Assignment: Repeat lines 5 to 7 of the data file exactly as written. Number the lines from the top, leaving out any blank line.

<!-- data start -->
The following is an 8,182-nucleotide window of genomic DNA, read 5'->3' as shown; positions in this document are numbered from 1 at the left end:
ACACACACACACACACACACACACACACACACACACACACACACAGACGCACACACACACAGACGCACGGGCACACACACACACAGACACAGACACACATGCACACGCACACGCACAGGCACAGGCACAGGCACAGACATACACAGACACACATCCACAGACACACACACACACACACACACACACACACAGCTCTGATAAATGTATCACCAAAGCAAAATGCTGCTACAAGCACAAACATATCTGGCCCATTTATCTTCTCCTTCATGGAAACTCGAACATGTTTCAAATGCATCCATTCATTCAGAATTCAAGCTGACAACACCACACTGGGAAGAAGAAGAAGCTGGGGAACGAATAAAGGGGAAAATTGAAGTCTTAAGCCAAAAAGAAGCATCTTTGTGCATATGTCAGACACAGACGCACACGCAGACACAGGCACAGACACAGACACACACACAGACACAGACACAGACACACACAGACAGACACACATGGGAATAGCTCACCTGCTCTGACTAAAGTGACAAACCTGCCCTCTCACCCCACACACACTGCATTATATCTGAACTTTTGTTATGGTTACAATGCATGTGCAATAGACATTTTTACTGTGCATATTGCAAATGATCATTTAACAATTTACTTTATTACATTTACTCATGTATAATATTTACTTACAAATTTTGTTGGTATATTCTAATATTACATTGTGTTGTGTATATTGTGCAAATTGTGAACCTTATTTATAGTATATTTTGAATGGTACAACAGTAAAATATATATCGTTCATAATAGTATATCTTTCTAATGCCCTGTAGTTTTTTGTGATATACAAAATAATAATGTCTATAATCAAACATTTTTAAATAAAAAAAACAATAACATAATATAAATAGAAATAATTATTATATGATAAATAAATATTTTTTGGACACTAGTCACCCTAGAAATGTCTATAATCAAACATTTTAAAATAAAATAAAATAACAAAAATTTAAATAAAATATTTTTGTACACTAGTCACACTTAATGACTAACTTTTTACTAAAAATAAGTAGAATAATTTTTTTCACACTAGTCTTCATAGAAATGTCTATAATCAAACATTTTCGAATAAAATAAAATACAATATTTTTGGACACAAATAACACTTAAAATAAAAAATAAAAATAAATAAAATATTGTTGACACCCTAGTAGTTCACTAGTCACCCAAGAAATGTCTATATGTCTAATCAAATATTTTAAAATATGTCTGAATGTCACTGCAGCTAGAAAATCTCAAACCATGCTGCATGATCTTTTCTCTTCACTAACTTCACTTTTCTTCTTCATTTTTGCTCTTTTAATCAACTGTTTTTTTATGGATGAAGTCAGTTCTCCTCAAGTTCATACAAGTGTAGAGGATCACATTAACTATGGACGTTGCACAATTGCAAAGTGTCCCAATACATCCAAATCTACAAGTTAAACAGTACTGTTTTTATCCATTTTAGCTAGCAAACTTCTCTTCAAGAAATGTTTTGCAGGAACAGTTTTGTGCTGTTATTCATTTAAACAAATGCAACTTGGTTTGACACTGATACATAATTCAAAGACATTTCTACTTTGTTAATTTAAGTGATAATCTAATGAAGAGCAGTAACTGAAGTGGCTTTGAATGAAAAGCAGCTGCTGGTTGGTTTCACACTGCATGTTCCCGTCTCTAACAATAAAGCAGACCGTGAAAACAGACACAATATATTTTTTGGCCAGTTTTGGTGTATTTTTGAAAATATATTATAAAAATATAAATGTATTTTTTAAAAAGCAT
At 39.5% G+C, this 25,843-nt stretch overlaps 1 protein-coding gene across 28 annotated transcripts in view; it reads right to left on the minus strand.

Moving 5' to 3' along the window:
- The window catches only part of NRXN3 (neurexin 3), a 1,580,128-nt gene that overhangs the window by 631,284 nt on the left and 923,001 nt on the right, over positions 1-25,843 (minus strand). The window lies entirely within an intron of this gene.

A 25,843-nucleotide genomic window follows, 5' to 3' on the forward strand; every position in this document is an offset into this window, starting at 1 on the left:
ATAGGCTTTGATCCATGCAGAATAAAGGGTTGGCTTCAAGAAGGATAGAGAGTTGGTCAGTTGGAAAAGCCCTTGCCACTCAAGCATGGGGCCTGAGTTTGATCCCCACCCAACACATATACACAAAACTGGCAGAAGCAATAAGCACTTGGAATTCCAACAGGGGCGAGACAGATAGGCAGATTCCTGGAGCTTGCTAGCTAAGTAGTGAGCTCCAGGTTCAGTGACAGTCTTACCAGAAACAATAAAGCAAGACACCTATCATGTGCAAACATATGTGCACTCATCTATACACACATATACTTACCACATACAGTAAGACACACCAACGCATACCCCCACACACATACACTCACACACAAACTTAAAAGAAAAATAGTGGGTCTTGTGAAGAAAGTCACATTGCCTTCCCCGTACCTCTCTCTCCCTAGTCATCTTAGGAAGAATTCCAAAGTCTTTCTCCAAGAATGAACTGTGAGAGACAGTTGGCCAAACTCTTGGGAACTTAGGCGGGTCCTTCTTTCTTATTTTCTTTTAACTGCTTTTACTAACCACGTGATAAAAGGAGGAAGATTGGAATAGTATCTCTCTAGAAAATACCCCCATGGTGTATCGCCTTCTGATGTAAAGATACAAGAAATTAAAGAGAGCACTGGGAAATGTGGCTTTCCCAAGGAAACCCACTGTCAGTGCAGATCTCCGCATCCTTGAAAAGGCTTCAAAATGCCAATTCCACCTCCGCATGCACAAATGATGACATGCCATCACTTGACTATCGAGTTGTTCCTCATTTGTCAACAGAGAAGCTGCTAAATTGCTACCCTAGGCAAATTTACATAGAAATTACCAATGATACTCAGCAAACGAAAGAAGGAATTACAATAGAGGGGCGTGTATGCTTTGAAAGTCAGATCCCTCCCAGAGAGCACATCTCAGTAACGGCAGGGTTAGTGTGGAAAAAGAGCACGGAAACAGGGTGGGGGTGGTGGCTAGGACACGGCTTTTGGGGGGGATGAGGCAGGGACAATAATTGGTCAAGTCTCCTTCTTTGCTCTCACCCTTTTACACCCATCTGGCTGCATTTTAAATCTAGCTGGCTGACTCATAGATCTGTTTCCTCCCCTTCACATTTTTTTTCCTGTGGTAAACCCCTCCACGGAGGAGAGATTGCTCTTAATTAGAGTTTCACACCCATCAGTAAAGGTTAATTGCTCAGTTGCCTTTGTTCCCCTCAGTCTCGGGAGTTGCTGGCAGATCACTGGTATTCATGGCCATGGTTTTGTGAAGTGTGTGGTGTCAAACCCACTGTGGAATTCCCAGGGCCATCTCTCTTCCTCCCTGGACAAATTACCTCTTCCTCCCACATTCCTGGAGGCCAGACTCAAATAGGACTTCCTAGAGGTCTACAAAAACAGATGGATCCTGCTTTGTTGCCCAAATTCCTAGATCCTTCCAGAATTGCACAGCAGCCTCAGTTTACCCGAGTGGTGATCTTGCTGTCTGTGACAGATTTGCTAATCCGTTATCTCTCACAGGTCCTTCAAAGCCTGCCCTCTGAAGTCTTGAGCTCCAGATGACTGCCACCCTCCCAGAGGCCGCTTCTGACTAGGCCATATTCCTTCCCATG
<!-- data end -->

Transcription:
- The window catches only part of NRXN3 (neurexin 3), a 1,580,128-nt gene that overhangs the window by 631,284 nt on the left and 923,001 nt on the right, over positions 1-25,843 (minus strand). The window lies entirely within an intron of this gene.

A 25,843-nucleotide genomic window follows, 5' to 3' on the forward strand; every position in this document is an offset into this window, starting at 1 on the left:
ATAGGCTTTGATCCATGCAGAATAAAGGGTTGGCTTCAAGAAGGATAGAGAGTTGGTCAGTTGGAAAAGCCCTTGCCACTCAAGCATGGGGCCTGAGTTTGATCCCCACCCAACACATATACACAAAACTGGCAGAAGCAATAAGCACTTGGAATTCCAACAGGGGCGAGACAGATAGGCAGATTCCTGGAGCTTGCTAGCTAAGTAGTGAGCTCCAGGTTCAGTGACAGTCTTACCAGAAACAATAAAGCAAGACACCTATCATGTGCAAACATATGTGCACTCATCTATACACACATATACTTACCACATACAGTAAGACACACCAACGCATACCCCCACACACATACACTCACACACAAACTTAAAAGAAAAATAGTGGGTCTTGTGAAGAAAGTCACATTGCCTTCCCCGTACCTCTCTCTCCCTAGTCATCTTAGGAAGAATTCCAAAGTCTTTCTCCAAGAATGAACTGTGAGAGACAGTTGGCCAAACTCTTGGGAACTTAGGCGGGTCCTTCTTTCTTATTTTCTTTTAACTGCTTTTACTAACCACGTGATAAAAGGAGGAAGATTGGAATAGTATCTCTCTAGAAAATACCCCCATGGTGTATCGCCTTCTGATGTAAAGATACAAGAAATTAAAGAGAGCACTGGGAAATGTGGCTTTCCCAAGGAAACCCACTGTCAGTGCAGATCTCCGCATCCTTGAAAAGGCTTCAAAATGCCAATTCCACCTCCGCATGCACAAATGATGACATGCCATCACTTGACTATCGAGTTGTTCCTCATTTGTCAACAGAGAAGCTGCTAAATTGCTACCCTAGGCAAATTTACATAGAAATTACCAATGATACTCAGCAAACGAAAGAAGGAATTACAATAGAGGGGCGTGTATGCTTTGAAAGTCAGATCCCTCCCAGAGAGCACATCTCAGTAACGGCAGGGTTAGTGTGGAAAAAGAGCACGGAAACAGGGTGGGGGTGGTGGCTAGGACACGGCTTTTGGGGGGGATGAGGCAGGGACAATAATTGGTCAAGTCTCCTTCTTTGCTCTCACCCTTTTACACCCATCTGGCTGCATTTTAAATCTAGCTGGCTGACTCATAGATCTGTTTCCTCCCCTTCACATTTTTTTTCCTGTGGTAAACCCCTCCACGGAGGAGAGATTGCTCTTAATTAGAGTTTCACACCCATCAGTAAAGGTTAATTGCTCAGTTGCCTTTGTTCCCCTCAGTCTCGGGAGTTGCTGGCAGATCACTGGTATTCATGGCCATGGTTTTGTGAAGTGTGTGGTGTCAAACCCACTGTGGAATTCCCAGGGCCATCTCTCTTCCTCCCTGGACAAATTACCTCTTCCTCCCACATTCCTGGAGGCCAGACTCAAATAGGACTTCCTAGAGGTCTACAAAAACAGATGGATCCTGCTTTGTTGCCCAAATTCCTAGATCCTTCCAGAATTGCACAGCAGCCTCAGTTTACCCGAGTGGTGATCTTGCTGTCTGTGACAGATTTGCTAATCCGTTATCTCTCACAGGTCCTTCAAAGCCTGCCCTCTGAAGTCTTGAGCTCCAGATGACTGCCACCCTCCCAGAGGCCGCTTCTGACTAGGCCATATTCCTTCCCATG